There is one character trait that gets in the way of civil discourse more than any others and the culprit is anger.  Anger is an emotion that detracts from situations in which we as a society attempt to have discourse with each other concerning the status of our society.  We tend to get angry when someone does not understand our view point that we are trying to share with them or when someone confronts us because of certain ideals that we uphold.  I am reminded of this because of an incident that occurred last week at a Whataburger.

Three teenagers were eating their meal at the restaurant when a random man came and yelled some choice words at them, splashed a drink on one of them, and the off with the boy’s Trump hat that he was wearing.  The anger that was within the man was astounding as he was triggered so badly just by seeing someone wear a “Make America Great Again” hat.  To some that hat represents the country rebounding from eight years of attempted liberal takeover and to others it represents a racist, sexist, and bigoted presidential administration and anyone that sports that hat is aligning characterizing themselves as the same.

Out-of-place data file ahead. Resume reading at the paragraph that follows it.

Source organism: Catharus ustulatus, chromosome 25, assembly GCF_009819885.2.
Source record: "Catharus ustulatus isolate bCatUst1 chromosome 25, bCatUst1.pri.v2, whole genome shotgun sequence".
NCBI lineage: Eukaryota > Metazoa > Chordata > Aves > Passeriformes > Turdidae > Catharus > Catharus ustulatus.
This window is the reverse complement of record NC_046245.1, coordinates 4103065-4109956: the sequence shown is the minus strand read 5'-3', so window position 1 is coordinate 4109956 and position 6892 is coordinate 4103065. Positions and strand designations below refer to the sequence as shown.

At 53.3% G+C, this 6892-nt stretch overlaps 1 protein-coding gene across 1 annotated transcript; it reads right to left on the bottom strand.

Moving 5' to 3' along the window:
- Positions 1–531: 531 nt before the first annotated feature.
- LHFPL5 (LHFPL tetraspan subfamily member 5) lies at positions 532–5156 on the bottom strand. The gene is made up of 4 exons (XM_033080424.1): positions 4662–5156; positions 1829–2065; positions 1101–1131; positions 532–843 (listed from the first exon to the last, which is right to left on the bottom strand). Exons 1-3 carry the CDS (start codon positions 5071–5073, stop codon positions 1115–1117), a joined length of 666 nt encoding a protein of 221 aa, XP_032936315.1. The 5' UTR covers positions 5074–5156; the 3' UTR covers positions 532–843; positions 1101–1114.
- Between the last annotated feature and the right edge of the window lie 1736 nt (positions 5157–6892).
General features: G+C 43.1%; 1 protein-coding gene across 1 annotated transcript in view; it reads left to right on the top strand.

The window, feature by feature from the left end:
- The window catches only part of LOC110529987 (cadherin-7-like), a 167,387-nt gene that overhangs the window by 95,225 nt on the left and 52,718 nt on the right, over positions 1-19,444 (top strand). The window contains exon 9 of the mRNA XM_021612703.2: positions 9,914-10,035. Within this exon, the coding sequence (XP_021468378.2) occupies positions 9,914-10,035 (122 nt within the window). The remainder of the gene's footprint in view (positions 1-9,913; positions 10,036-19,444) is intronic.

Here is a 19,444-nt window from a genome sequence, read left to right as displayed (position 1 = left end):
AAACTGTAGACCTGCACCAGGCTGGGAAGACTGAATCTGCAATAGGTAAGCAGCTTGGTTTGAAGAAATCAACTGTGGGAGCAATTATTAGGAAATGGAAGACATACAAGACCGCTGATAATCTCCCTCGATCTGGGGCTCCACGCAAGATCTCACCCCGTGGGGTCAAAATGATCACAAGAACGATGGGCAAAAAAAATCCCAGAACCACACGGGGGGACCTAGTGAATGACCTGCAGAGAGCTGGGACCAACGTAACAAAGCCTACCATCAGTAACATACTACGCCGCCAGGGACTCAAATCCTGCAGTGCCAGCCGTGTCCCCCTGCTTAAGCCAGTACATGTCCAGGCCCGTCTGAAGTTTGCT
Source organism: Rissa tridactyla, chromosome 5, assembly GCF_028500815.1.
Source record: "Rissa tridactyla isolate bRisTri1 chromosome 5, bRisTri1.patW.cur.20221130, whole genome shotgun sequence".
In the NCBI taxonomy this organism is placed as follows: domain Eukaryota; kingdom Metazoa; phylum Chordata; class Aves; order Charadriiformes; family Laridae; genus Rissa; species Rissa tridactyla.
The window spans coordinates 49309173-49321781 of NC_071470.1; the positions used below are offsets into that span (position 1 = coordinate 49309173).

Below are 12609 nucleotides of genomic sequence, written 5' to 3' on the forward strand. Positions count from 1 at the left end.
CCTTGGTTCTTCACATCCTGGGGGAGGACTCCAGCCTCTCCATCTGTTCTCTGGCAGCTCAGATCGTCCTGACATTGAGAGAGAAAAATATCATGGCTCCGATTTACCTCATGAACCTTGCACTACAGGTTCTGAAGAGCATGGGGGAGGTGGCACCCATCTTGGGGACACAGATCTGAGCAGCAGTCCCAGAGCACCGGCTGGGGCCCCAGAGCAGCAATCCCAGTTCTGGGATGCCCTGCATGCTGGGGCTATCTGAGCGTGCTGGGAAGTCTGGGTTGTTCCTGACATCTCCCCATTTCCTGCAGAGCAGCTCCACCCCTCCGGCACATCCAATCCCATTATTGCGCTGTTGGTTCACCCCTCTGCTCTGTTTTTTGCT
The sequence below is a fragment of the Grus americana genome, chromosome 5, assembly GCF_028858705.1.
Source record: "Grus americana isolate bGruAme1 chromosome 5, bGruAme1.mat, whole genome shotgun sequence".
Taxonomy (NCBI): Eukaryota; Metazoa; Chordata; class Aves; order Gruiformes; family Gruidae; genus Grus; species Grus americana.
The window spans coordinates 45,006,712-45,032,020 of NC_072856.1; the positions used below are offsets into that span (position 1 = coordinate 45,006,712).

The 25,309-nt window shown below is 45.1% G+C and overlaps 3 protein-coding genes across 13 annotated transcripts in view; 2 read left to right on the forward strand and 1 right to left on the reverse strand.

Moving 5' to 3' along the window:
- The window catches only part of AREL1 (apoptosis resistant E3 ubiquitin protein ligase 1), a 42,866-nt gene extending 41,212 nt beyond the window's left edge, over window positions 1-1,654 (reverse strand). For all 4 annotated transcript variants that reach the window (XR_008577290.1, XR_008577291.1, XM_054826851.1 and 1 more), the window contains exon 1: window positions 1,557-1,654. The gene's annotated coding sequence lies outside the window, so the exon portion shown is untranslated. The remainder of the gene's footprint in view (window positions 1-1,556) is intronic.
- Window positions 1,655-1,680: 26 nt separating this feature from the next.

The situation could have been so different if the stranger to the boys would have been able to go and control his anger and just walk away or simply try to have a civil discourse with them over their differences.  The latter seems like an event that would take place in a fairy tale land, but here’s to hoping.  There is anger expressed all over the comment sections of the internet, family homes, and workplaces.  Anger is an emotion that blinds our instincts and blocks our ability to rationalize and to see present situations more clearly.  It takes over in the moment and the resulting actions are never favorable and often lead to regret.

Is it possible to control this anger?  Is it possible to not “hulk” out and to seek to actively express love and seek understanding when talking politics?  I for one believe it to be possible.  Many of the mainstream media such as Fox News, CNN, and MSNBC have made it seem the norm when it comes to becoming angry and divisive.  There are guest panels on these networks daily that attempt to raise their voices above each other to try and make their points heard.  In anger they are not heard and the shouting matches that ensue are beyond unproductive.  People take to the streets to try to raise their voices above the others and when that does not work they go to violence.  We need to all check ourselves and when anger starts to boil up over let’s take a step back and really observe the situations.  Express love and it will be contagious and others will catch it.